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Ramadan is the ninth month of the Islamic calendar, observed by Muslims worldwide as a month of prayer, reflection, and community. During this period, Muslims observe a strict daily fast from dawn until sunset. They are not allowed to eat or drink during daylight hours. It is common for those following Ramadan to have two main meals.
Suhoor takes place just before sunrise, whereby individuals fuel their bodies and prepare themselves for long hours of fasting. Directly after sunset, Iftar occurs, where you aim to renourish and hydrate your body before sleep. There are a number of physical changes that may take place during this period, including metabolic and hormonal alterations, blood glucose reductions, and decreases in body temperature. With only having a relatively short time period each day to eat and drink, the quality of your diet is especially important. Take a look at our nutritional tips below, to help ground your body through this period.
Caffeine is a drug that holds stimulant properties and has the ability to reduce fatigue and pain sensation in a majority of individuals. Although many mechanisms have been suggested for this, its ability to block the action of adenosine binding seems to be the most persuasive.
However, a potential side effect of regular caffeine intake is the introduction of headaches, especially when withdrawn from daily intakes. According to research, this is known as the ‘rebound effect’, whereby reducing your consumption of caffeine, something you may have become dependent on, may lead to more frequent and severe headaches. Fatigue, irritability, difficulty concentrating, and sleeplessness may also become more apparent.
With the above, it may be wise to try and reduce caffeine intake in the days prior to Ramadan to help optimise sleep quality and overcome these headaches. Hydrating well at both Iftar and Suhoor will also be key to minimising fatigue and headaches. Splitting fluid goals so it does not reduce appetite, as well as ensuring you take fluid with you to congregational prayers, could also help.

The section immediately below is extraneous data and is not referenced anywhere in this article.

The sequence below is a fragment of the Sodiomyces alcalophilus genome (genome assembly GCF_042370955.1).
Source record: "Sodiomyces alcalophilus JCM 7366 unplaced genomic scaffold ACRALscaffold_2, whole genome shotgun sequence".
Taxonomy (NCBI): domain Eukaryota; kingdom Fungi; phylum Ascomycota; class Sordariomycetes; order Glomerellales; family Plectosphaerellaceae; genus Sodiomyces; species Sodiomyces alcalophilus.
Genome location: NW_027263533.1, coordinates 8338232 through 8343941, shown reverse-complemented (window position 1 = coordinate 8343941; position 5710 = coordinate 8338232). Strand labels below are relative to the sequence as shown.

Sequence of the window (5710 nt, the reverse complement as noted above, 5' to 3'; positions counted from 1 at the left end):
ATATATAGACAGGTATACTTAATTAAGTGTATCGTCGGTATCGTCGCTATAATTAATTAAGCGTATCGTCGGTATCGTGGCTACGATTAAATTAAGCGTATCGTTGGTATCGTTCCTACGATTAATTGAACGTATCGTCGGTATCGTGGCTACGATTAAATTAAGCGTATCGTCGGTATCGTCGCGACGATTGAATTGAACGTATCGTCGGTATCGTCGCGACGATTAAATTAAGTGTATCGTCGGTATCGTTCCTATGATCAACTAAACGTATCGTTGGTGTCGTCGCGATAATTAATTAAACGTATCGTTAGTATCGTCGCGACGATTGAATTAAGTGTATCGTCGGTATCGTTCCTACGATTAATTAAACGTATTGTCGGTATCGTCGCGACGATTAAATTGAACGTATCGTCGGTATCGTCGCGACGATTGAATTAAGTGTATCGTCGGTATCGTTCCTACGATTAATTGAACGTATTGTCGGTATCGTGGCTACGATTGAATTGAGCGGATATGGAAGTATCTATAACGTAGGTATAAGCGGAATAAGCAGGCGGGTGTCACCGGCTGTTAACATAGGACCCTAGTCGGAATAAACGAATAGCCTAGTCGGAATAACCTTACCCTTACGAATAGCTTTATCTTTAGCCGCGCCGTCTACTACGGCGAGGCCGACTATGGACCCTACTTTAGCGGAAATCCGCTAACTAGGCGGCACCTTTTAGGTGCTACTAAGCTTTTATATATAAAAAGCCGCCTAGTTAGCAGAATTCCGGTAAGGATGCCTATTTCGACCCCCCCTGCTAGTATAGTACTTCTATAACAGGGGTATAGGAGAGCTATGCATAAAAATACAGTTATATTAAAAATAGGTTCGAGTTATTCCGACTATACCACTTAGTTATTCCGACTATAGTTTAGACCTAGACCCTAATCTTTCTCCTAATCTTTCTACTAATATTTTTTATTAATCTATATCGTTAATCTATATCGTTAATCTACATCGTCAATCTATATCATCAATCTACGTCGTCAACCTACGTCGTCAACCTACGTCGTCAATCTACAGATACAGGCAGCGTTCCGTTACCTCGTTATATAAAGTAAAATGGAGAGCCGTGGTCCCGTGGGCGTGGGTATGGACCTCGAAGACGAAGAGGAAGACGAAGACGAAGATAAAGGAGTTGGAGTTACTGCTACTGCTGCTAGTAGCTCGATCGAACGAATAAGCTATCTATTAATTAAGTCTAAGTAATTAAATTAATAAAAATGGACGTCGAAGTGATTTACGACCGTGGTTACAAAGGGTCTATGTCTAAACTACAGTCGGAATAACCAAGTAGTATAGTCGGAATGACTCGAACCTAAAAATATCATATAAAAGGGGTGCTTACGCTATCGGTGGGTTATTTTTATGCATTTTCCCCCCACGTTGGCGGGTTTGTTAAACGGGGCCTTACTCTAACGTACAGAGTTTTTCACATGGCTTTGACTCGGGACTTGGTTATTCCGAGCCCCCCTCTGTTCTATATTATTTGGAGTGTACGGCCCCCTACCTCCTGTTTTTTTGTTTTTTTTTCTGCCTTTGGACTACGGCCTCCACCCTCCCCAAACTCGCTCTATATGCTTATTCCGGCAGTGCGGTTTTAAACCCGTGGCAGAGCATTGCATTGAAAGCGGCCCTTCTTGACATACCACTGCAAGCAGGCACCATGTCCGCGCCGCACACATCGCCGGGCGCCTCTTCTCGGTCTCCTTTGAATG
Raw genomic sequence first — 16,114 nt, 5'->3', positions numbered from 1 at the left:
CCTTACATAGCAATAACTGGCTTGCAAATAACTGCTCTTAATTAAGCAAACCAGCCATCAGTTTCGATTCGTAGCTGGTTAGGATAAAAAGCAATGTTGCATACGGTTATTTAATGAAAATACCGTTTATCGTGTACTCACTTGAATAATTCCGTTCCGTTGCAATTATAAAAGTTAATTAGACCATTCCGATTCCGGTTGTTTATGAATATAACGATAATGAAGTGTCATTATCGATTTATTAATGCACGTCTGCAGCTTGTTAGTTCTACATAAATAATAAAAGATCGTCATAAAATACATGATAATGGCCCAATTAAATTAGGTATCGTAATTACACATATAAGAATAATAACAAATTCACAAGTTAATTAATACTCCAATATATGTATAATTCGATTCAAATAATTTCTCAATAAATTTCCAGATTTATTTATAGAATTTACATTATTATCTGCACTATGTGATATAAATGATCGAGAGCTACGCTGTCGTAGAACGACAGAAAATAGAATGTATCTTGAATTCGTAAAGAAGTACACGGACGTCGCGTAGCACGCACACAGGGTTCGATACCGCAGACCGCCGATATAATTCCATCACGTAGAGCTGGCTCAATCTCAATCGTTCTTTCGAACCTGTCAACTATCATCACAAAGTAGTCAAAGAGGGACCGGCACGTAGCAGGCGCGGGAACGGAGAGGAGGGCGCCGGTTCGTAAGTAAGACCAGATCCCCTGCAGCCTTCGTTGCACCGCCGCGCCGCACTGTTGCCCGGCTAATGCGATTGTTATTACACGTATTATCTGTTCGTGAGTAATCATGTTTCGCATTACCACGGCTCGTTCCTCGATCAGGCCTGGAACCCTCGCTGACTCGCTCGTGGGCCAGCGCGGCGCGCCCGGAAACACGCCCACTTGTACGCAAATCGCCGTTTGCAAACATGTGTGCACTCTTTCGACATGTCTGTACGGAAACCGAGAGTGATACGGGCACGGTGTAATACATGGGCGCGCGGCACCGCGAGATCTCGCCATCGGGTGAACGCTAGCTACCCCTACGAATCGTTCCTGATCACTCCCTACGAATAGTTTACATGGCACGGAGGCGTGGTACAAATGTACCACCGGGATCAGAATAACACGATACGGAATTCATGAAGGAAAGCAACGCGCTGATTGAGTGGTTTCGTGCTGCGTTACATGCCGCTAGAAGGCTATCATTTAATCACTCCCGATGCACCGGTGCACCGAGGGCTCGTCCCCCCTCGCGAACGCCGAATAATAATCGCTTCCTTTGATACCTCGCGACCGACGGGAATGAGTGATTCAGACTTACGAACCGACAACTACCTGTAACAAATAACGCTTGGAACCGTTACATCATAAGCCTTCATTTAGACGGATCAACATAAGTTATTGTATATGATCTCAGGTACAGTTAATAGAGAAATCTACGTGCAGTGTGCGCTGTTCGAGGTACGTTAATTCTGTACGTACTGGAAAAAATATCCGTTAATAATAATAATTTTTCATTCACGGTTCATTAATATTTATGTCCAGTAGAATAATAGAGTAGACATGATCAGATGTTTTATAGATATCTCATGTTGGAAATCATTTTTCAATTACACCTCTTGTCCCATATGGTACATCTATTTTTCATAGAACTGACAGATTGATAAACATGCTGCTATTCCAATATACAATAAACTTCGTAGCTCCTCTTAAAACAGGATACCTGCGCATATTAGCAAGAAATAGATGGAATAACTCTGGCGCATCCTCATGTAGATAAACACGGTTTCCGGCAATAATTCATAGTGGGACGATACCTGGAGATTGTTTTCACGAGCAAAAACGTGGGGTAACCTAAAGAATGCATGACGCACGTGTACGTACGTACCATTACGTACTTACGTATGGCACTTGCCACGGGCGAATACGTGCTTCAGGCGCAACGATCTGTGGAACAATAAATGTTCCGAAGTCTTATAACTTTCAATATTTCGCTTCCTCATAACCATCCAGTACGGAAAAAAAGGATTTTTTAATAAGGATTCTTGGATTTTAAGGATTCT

Like with any health and fitness goal, there is never an ‘optimal’ meal or food you should be consuming in your habitual diet, but looking at the nutritional quality of food should be a consideration, especially during Ramadan. Nailing the basics below will help to ensure increased energy, satiation, digestion, and adequate micronutrient intake!
30g of fibre per day
0.3g/kg of protein in each meal
3 colours on every plate
Mindful eating is an approach to food that focuses on an individual’s sensual awareness and their experience of the food, rather than the nutritional composition of each meal. Successful mindful eating has been shown to be beneficial in an individual's weight loss journey, by reducing binge eating periods and disordered eating behaviours.
Practicing mindful eating is something that all people could benefit from. During Ramadan, many tend to inhale their meal during Iftar in a short time span, leading to sluggish and bloated feelings. Take a look at our tips below to see how you can incorporate this method during both Suhoor and Iftar:
Slow down when eating - Chew your food well and take time to pause during your meal by putting your cutlery down between each mouthful. This can help enjoy and appreciate the taste of your food more, and allow your body to recognise when it is full.
Avoid distractions - Allow to enjoy all your food and drink at the moment, by reducing distractions such as your phone, TV, laptop, or book.
Reflect on your thoughts and feelings - There is reasoning beyond physical hunger as to why we eat, and it’s important we tune in with them. What drives your hunger?
Don’t obsess over being perfect. Enjoy fun foods intentionally. Mindset is key!
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